Ski clubs aren’t as hip as they used to be, but they are key to diversifying Colorado’s slopes |

Ski clubs aren’t as hip as they used to be, but they are key to diversifying Colorado’s slopes

Ski clubs that anchor the National Brotherhood of Skiers are a popular way to attract more diverse skiers and snowboarders to mountains

Jason Blevins
The Colorado Sun
Philip Scott, right, with Anu KMT, far right, with his son, Ansar, in back, of Washington, D.C., ride together at Vail ski area on Feb. 7, 2023.
Hugh Carey/The Colorado Sun

Ski clubs were a huge deal in the 1970s, ’80s and ’90s. Those groups introduced countless new skiers to the sport with discounted trips, lift tickets, gear and transportation. Today, as the resort industry focuses on discounted season passes as a way to increase participation, those clubs have lost their economic allure. While resorts still offer group discounts, the number of clubs is declining and membership is waning. 

Ski clubs “are not as necessary as they used to be,” said Zeffie Bruce, the former president of the San Jose, California-based Fire and Ice ski club. “Younger people typically decide on the spur of the moment to go skiing and they don’t really need a club anymore. It’s just a different model now.”

The National Brotherhood of Skiers, which is rallying for its 50th annual summit this week in Vail with more than 2,000 attendees, fosters the most vibrant collection of ski clubs in the country. The NBS held its first summit in 1973 in Aspen and its success is driven by more than 57 ski clubs across the country.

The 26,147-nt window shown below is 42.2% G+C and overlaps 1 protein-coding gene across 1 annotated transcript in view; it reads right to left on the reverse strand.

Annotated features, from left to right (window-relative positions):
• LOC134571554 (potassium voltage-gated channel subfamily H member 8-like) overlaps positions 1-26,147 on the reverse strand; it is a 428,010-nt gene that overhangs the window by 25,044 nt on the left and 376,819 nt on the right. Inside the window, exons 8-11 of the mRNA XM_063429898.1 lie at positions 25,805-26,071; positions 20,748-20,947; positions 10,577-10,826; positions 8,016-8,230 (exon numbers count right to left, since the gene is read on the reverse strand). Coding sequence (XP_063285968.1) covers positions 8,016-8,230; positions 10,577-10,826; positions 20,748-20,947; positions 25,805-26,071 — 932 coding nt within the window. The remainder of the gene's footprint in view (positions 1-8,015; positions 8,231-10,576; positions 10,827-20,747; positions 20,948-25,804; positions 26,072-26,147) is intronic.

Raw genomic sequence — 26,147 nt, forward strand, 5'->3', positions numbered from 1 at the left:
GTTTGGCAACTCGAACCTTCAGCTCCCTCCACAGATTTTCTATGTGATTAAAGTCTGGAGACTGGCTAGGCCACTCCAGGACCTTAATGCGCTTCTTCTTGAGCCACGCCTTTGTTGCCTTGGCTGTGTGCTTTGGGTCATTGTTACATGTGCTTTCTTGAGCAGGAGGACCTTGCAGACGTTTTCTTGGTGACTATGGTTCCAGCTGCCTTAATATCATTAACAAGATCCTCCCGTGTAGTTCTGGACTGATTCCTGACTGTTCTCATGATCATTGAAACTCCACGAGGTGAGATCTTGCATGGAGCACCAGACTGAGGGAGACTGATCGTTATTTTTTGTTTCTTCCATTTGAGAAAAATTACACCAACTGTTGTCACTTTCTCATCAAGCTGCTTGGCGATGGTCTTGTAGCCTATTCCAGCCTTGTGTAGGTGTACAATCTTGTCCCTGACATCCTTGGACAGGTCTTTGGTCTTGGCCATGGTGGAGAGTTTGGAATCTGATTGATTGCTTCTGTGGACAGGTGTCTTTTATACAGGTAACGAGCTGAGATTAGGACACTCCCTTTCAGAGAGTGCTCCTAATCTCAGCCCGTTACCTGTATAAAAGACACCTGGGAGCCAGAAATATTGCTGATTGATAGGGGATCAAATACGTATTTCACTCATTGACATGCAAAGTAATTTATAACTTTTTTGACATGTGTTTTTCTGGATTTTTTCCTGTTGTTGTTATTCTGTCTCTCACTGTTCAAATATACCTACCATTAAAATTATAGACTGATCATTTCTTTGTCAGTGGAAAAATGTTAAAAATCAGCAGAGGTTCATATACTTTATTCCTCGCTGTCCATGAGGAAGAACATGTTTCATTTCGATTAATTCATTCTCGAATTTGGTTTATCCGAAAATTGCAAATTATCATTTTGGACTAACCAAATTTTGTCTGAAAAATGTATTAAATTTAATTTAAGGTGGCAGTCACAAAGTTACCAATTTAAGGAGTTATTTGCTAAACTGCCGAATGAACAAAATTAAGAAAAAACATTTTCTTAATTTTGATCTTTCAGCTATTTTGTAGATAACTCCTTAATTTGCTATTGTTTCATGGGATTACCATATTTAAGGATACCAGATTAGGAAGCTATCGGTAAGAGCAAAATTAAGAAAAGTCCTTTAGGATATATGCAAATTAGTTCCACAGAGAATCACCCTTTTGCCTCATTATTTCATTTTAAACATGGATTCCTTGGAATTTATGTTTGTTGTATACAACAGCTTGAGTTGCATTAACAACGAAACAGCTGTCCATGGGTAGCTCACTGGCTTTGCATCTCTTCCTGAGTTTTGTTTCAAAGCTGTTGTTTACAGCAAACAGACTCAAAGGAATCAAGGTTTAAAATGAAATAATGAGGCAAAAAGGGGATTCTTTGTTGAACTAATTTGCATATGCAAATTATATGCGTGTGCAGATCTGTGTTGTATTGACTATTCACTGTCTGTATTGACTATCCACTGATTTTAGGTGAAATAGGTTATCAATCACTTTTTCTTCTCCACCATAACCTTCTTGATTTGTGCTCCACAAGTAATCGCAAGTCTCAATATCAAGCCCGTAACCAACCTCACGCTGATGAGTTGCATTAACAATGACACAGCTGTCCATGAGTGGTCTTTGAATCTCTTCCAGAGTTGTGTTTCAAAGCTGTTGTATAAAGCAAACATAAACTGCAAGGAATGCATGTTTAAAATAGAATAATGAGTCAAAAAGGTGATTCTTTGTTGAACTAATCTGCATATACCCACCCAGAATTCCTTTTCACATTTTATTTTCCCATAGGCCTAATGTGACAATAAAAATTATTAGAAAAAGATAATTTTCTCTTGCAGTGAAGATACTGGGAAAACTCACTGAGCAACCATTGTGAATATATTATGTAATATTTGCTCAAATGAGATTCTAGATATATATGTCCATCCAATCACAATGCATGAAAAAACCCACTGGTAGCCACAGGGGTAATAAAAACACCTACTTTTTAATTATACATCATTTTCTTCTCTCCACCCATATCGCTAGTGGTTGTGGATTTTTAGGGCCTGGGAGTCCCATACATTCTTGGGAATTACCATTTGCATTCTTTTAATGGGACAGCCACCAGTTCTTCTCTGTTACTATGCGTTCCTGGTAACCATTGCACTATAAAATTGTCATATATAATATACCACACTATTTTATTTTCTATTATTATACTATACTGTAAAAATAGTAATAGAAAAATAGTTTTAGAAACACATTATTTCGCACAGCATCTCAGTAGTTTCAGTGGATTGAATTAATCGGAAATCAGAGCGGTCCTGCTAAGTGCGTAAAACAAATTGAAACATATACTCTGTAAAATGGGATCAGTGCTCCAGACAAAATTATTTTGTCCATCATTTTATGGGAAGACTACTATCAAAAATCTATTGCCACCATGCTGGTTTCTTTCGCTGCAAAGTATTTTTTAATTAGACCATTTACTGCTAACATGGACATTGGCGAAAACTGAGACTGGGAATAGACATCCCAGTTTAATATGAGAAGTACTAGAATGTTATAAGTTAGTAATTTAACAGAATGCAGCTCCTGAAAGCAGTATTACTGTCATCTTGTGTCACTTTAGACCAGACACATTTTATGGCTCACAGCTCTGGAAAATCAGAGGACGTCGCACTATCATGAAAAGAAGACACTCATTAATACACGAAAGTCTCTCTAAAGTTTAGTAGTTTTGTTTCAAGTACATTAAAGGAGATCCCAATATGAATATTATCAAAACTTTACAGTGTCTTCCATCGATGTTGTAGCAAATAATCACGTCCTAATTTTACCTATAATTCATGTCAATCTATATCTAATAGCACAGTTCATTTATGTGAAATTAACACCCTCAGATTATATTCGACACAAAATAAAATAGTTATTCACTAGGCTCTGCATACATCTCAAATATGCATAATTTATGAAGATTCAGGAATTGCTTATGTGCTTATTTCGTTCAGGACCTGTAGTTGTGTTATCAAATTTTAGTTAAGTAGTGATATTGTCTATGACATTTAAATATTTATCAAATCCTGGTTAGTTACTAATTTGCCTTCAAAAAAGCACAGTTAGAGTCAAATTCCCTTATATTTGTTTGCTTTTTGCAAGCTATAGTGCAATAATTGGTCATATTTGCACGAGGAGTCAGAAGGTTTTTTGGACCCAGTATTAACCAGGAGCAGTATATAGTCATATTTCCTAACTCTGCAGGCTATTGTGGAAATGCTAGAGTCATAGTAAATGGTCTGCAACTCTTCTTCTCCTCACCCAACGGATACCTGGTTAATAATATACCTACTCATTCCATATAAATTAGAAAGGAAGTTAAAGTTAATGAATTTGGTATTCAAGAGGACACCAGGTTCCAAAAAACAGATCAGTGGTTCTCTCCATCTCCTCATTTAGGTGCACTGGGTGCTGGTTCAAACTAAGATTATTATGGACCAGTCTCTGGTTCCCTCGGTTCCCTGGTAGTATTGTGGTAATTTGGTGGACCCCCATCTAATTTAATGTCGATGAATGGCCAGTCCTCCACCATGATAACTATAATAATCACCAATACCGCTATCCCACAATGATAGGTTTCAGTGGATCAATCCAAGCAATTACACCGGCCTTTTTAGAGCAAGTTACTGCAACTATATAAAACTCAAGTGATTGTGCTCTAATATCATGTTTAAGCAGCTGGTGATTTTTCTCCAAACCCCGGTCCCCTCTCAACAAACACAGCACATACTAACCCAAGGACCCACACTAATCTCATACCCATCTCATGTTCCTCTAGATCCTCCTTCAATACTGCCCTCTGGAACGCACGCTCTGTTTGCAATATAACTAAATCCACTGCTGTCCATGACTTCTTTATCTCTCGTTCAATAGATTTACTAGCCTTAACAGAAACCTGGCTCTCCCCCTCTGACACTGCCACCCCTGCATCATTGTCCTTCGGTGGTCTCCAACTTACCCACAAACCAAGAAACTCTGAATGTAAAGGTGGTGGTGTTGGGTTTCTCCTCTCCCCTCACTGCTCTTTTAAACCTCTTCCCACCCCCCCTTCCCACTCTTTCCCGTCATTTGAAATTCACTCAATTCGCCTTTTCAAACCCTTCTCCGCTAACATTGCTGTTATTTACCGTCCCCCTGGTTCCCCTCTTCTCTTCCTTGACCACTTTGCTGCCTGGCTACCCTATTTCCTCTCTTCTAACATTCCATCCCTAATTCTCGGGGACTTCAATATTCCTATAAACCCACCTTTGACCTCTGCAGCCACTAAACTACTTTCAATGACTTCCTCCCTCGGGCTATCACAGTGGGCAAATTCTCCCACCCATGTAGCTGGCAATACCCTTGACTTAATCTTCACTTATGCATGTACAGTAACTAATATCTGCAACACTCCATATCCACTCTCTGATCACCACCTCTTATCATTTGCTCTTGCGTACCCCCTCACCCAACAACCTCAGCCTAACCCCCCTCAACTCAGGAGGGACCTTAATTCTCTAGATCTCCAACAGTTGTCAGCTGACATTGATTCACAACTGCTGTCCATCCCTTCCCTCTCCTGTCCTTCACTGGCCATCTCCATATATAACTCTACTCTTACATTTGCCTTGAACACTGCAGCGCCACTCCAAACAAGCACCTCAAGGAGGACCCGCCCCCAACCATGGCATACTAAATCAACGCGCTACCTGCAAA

The main focus of the National Brotherhood of Skiers and its many clubs is to support Black athletes as they pursue the upper echelons of winter sports. The group has assisted X Games athletes — like gold-medal snowboarder Zeb Powell — and several elite skating and bobsledding Olympians, but skiing and snowboarding remain a very white endeavor. 

The most recent surveys of resort skiers collected by the National Ski Areas Association shows 89% of skiers identifying as white, 5.7% as Asian, 5.5% as Latino and 1.5% as Black. Those percentages have not shifted much in the past decade, though the association’s surveys show a slight decrease in resort visits by nonwhite skiers in the 2020-21 season.

A bit of promise for more diversity on the slopes can be found in Generation Z, defined as people 25 and younger. That generation makes up the largest share of the U.S. population and it is the most racially and ethnically diverse generation in the history of the country. And Gen Zers like to ski. They accounted for 35% of the highest-ever 60.7 million visits in 2021-22

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